What are some key ways a new leader can develop a “thicker skin”?
After having worked with thousands of new (and established) leaders, I would say the most important first thing to do is learn how to accept ALL feedback as useful in one way or another.
Even if you don’t personally agree with the feedback, someone gave it to you because they feel you’re “capable” of performing the way they are perceiving it. Therefore, it’s critical to accept the perceptions provided as how someone sees you, then respond to that.
The second key strategy, and linked to the first, is to learn how to “respond” (reflective, thoughtful, emotionally intelligent and wise) to feedback compared to “reacting” to it (possibly quick, harsh, argumentative, refuting, less emotionally intelligent and unwise).
The two quick strategies to train yourself to respond versus react are:
1. First, say “Thank you” to whatever feedback you’ve been provided. It buys you a few seconds to think about how you’ll respond, and demonstrates to the other person that regardless of how you feel about what they said specifically, you’re grateful they felt that you are open to feedback in the first place.
2. Do anything else you can to delay responding in order to allow yourself some reflective time. This could be seconds, minutes, hours or a full day. However waiting, any more than 24 hours to respond to the feedback may incite more negative outcomes. So respond in a timely manner….but don’t react immediately.
How can leaders better manage their personal brand, internally and externally?
My favourite activity for this is called the Reputation / Brand Wheel.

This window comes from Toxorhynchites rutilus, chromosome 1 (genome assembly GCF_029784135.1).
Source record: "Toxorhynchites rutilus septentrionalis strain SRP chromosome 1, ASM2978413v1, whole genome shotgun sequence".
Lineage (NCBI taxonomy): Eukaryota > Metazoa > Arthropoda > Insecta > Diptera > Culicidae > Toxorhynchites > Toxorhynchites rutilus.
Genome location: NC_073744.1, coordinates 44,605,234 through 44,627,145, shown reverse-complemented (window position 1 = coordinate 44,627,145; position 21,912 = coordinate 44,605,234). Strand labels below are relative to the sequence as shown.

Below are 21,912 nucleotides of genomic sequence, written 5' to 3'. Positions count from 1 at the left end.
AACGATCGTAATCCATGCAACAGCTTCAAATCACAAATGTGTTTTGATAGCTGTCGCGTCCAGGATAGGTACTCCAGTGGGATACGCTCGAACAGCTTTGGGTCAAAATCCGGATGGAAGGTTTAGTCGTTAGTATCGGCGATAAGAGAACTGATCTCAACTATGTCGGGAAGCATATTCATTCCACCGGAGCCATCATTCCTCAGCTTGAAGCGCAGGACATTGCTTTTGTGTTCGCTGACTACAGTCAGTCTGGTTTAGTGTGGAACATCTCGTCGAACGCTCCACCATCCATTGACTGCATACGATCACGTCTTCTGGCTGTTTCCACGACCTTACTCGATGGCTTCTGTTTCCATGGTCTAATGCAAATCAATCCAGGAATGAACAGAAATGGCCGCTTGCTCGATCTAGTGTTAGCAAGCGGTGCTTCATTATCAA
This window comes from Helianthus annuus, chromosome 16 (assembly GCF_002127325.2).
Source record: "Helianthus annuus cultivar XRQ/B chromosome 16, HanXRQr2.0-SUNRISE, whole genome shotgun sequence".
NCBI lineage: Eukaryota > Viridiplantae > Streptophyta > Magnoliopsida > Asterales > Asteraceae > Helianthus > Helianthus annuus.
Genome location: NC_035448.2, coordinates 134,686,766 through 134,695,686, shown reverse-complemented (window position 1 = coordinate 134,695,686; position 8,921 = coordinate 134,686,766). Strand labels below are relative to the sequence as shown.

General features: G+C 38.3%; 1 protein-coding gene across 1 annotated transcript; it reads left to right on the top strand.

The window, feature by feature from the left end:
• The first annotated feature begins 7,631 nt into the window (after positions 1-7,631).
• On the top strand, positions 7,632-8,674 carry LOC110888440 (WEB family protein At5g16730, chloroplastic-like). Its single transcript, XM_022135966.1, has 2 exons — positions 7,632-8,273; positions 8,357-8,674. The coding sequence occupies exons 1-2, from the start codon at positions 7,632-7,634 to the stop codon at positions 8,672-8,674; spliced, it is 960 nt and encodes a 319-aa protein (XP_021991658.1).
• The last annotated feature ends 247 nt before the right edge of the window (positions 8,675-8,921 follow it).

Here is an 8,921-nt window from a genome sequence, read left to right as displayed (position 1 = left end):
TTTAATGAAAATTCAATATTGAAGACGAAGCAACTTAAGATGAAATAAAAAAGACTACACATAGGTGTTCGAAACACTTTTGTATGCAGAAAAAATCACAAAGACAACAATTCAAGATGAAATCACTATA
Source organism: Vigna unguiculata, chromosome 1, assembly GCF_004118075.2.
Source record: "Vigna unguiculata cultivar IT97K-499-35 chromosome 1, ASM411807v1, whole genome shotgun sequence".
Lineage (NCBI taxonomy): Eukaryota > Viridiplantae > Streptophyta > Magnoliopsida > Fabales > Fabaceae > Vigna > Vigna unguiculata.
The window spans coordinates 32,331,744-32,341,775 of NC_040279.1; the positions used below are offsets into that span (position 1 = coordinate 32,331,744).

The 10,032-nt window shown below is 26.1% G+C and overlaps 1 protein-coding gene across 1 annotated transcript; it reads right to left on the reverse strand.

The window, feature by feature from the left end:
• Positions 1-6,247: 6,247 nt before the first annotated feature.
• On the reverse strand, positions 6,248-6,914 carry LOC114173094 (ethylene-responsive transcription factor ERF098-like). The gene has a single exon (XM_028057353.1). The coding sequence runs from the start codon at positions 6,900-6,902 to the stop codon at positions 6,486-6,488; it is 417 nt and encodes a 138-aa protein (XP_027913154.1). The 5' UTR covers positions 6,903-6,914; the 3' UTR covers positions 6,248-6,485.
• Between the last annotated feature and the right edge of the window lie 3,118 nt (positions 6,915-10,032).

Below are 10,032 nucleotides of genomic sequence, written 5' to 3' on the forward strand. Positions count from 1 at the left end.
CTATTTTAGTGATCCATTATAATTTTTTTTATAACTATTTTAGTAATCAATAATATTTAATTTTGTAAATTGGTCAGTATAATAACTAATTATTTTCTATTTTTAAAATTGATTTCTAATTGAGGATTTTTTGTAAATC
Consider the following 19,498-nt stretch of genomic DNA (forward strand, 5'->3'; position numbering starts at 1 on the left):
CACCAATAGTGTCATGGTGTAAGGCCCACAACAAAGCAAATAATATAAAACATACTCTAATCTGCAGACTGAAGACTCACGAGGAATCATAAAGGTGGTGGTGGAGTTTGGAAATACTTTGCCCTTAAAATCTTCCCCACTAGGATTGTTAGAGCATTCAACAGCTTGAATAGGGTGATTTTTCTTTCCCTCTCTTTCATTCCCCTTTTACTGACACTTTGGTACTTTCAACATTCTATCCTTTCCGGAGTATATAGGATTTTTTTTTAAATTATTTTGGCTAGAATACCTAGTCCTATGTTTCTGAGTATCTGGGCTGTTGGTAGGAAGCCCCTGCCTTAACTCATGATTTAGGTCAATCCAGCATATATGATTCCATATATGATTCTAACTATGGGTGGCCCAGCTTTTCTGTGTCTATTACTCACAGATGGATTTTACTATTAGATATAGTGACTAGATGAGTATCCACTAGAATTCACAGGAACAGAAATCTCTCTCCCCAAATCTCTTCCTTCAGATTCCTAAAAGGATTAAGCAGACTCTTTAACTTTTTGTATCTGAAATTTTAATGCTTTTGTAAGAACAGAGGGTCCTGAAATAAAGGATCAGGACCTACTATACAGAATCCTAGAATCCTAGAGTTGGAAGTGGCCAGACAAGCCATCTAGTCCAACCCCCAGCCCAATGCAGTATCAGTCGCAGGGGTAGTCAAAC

The first step is to come up with ten criteria that you want to be known for; what you need to be exceptional at in order to earn the reputation you want. The better your perform in all ten of these areas, the more visible the positive brand you design will show up.
Label the components of the wheel with each of the ten qualities.
Then rate yourself on a scale of 1-10 and mark that on that segment of the wheel.
Once you’ve completed the self-evaluation, then explore each of your answers. For example, if you marked one of the segments of the wheel as “Honesty”, and you rated yourself a seven, here are some self-coaching questions you could ask yourself:
- What does a 10 look like? (The ultimate desired state)
- What would it take me to get to an 8, then a 9, then a 10? (The milestones)
- How did I get to a 7? (The history and lessons learned)
- Who would benefit if I increased in this area? How would I feel? (The purpose for change)
- What am I committed to do about this? (The plan and action)
- How will I know I achieved my desired reputation? (The measures)
You could work with an internal or external coach or mentor, or potentially even your leader, to help you with this and increase the accountability.
Retest yourself every month for one year, and do some self coaching about your progress, and you will have achieved an amazing new or enhanced reputation by the end of the twelve months!
How can leaders communicate more directly and portray a “real identity” with their audience?
Authenticity is the most important part here, however be careful that you don’t misunderstand what authenticity is.
For example, if you know you’re a bit gruff, aggressive or even a jerk sometimes, don’t think that saying, “Hey that’s just who I am…I’m being authentic” means you’re actually being authentic. It probably means you’re being “below the line” and not seizing the opportunity to be a better person, which makes you a better leader.
Your “real identity” needs to be who you are now AND demonstrating your awareness of how you need to be better AND your commitment to becoming better. Share your areas of development and what you’re doing about them. If people see you trying to be your best, they will continue to give you feedback to help you get there and celebrate when you do. If you hide that part of yourself, they may doubt your interest and capability for being better, and their feedback may become harsher over time…and then you’ll have to deal with that later when you finally accept its important to change.